The dividing line

On the U.S.-Mexico border, President Biden faces a political crisis. Migrants face a fight to survive.

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This is the place where two worlds collide. The desperation of Central American migrants and the politics of the United States.

Migration has surged to its highest level in years, driven by violence, poverty — and hopes for a new U.S. president.

“Those folks are in their houses, at least they have bread to eat, they are eating well, they know what they are going to do every day. Not us. We have to see where we can find food to eat, who gets to sleep in the bed and who’s on the floor. They discriminate against us without understanding how much we are suffering.” — Ángela from Honduras

“In our case, it’s Russian roulette. We die if we try, and we die if we don’t. In my country, the crime is very extreme: rapes, femicides, homicides, suicides. Because, with the president we have — and it’s not just the president, municipal authorities and congresspeople are involved. In my case, I had to flee because they had already tried to assassinate me.” — Elin López from Honduras

Mexican traffickers transport families over the Rio Grande on rafts. The migrants leave a trail of possessions behind.

Hidalgo County deputy constable: “Don’t run, don’t run, we’re coming to help you, don’t run. Are you people together? Did she come with you?

Woman: “No, I came alone.”

Deputy constable: “How old are you?”

Woman: “30”

Deputy constable: “30?”

“It kind of does make you think a little bit because if I were in that situation we encounter a lot of small children that come alone without their parents, and I wouldn’t send my kids alone like that.” — Roque Vela, Hidalgo County deputy constable

The Biden administration is expelling most of the migrants, as President Donald Trump did. But Mexico’s shelters are filling up, and it’s refusing to take back some families.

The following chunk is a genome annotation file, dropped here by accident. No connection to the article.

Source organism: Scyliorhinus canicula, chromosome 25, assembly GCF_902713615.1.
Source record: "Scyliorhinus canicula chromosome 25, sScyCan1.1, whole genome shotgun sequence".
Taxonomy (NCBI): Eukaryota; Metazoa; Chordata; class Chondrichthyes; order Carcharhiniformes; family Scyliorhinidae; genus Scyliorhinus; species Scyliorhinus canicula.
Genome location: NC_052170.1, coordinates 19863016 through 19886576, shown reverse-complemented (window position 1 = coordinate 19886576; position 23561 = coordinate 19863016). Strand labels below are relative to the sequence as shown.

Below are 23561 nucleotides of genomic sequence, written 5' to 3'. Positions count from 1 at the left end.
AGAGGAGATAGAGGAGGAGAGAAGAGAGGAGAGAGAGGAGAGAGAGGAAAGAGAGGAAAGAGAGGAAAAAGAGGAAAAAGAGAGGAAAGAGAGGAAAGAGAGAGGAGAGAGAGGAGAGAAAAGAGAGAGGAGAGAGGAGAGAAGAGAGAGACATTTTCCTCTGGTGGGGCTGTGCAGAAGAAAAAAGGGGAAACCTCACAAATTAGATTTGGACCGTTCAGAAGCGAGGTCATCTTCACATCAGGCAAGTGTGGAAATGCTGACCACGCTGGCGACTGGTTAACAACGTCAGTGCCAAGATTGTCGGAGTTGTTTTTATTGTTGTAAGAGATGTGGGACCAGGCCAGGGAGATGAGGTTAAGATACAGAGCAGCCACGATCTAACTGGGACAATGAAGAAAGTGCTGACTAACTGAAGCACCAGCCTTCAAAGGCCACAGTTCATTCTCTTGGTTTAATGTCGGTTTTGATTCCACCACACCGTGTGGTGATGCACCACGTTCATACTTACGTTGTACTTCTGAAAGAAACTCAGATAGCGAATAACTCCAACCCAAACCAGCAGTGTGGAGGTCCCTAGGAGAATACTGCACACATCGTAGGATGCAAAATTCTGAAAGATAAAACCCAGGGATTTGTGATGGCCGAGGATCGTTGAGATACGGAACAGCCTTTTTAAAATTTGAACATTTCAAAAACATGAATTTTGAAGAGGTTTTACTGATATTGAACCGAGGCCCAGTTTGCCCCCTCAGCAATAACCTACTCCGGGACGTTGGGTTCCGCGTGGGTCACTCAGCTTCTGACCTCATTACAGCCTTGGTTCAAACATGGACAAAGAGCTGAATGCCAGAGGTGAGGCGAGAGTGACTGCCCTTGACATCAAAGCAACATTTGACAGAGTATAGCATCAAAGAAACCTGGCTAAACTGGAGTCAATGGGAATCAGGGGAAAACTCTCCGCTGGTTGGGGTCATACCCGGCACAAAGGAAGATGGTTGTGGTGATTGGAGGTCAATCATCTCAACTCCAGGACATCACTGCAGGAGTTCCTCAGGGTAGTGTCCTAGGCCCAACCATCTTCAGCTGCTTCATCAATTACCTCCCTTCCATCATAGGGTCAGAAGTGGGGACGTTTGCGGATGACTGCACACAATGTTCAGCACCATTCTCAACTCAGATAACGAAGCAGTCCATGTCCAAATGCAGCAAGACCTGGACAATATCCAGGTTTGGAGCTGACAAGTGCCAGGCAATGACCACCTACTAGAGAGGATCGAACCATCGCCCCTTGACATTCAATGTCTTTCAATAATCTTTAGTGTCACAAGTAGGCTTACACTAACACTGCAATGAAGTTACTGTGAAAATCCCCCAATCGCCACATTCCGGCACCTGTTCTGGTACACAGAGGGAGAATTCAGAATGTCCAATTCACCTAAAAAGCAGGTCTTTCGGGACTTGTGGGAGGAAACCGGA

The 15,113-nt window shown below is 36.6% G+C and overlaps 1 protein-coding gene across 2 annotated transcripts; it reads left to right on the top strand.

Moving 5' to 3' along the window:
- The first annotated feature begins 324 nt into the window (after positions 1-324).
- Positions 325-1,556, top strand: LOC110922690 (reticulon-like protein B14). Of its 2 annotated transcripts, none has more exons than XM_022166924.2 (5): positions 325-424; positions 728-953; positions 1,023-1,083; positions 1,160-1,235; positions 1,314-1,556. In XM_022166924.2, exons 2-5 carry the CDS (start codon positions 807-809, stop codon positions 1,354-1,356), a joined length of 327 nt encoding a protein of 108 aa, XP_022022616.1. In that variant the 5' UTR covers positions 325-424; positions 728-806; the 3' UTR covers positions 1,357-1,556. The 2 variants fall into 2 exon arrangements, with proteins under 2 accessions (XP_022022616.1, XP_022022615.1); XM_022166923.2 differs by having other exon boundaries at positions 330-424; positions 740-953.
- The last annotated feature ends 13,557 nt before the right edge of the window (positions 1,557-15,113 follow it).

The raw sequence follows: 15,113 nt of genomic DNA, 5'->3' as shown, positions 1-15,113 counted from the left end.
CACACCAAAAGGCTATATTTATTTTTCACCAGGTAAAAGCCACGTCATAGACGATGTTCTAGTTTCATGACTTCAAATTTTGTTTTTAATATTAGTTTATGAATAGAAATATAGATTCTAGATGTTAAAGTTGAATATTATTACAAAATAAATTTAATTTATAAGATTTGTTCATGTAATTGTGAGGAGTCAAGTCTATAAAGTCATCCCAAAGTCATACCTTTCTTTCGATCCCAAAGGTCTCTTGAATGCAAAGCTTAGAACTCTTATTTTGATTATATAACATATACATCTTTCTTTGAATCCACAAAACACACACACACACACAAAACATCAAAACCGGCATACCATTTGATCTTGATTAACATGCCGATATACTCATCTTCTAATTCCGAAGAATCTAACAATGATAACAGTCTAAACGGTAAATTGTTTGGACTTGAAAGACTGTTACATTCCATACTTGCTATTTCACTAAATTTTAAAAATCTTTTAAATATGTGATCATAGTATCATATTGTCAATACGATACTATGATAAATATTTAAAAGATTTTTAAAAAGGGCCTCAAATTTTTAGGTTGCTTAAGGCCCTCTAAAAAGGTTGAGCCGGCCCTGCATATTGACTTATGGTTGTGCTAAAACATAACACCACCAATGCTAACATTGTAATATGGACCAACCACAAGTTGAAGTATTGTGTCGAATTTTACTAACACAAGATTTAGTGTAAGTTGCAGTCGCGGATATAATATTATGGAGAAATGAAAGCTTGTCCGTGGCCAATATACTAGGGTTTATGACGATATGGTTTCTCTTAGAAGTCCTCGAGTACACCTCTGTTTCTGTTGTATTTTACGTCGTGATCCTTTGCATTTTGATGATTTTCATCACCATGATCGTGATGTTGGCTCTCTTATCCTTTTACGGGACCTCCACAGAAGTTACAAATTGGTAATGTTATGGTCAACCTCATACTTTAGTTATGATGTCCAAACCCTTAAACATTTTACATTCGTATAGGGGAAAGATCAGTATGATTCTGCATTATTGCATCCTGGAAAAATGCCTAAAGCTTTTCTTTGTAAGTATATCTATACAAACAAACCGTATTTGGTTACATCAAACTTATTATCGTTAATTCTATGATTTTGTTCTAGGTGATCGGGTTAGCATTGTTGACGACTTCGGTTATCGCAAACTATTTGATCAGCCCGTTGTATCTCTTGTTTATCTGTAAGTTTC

Pastor Juan Fierro runs the Good Samaritan shelter in Ciudad Juárez. He’s worried.

“This is causing chaos on the border, because [migrants] are moving from one border crossing to another, thinking that at this spot they can pass. And they come here, although people are being expelled here from El Paso. People don’t realize it, that they’re sending them back here, and they cross over and then they’re expelled back here … they come here, and they think that they’ve gotten into the United States. And when they are least aware, suddenly they’re back in Mexico again.” — Pastor Juan Fierro

Central America was lashed by two deadly hurricanes in November. Jobs dried up during the pandemic. Violence is rampant. Hunger is growing.

“I am from Honduras, San Pedro Sula. I decided to come because of the pandemic, the hurricanes, because in Honduras we were very affected, left without houses, lots of people had to sleep beneath bridges because the houses were destroyed, destroyed, they flooded, were dragged away. Thank God we are alive, and that’s why I decided to come.” — Ingrid Posas López from Honduras

The government’s emergency authority to expel most Central American migrants — under Title 42 — will expire as the pandemic eases. The Biden administration’s border challenge may only intensify.

Arelis Hernández contributed to this report.

About this story

Editing by Reem Akkad. Design and development by Jake Crump and Irfan Uraizee. Photo editing by Chloe Coleman and Karly Domb Sadof. Audio editing by Linah Mohammad.

Michael Robinson Chávez, a staff photographer, recently won a Pulitzer Prize awarded to The Washington Post Staff for 2C: Beyond the Limit, a deep look at global climate change. In 2018 he was awarded a Robert F. Kennedy Award for coverage of problems created by the drug trade plaguing Mexico.
Mary Beth Sheridan is a correspondent covering Mexico and Central America for The Washington Post. Her previous foreign postings include Rome; Bogota, Colombia; and a five-year stint in Mexico in the 1990s. She has also covered immigration, homeland security and diplomacy for The Post, and served as deputy foreign editor from 2016 to 2018.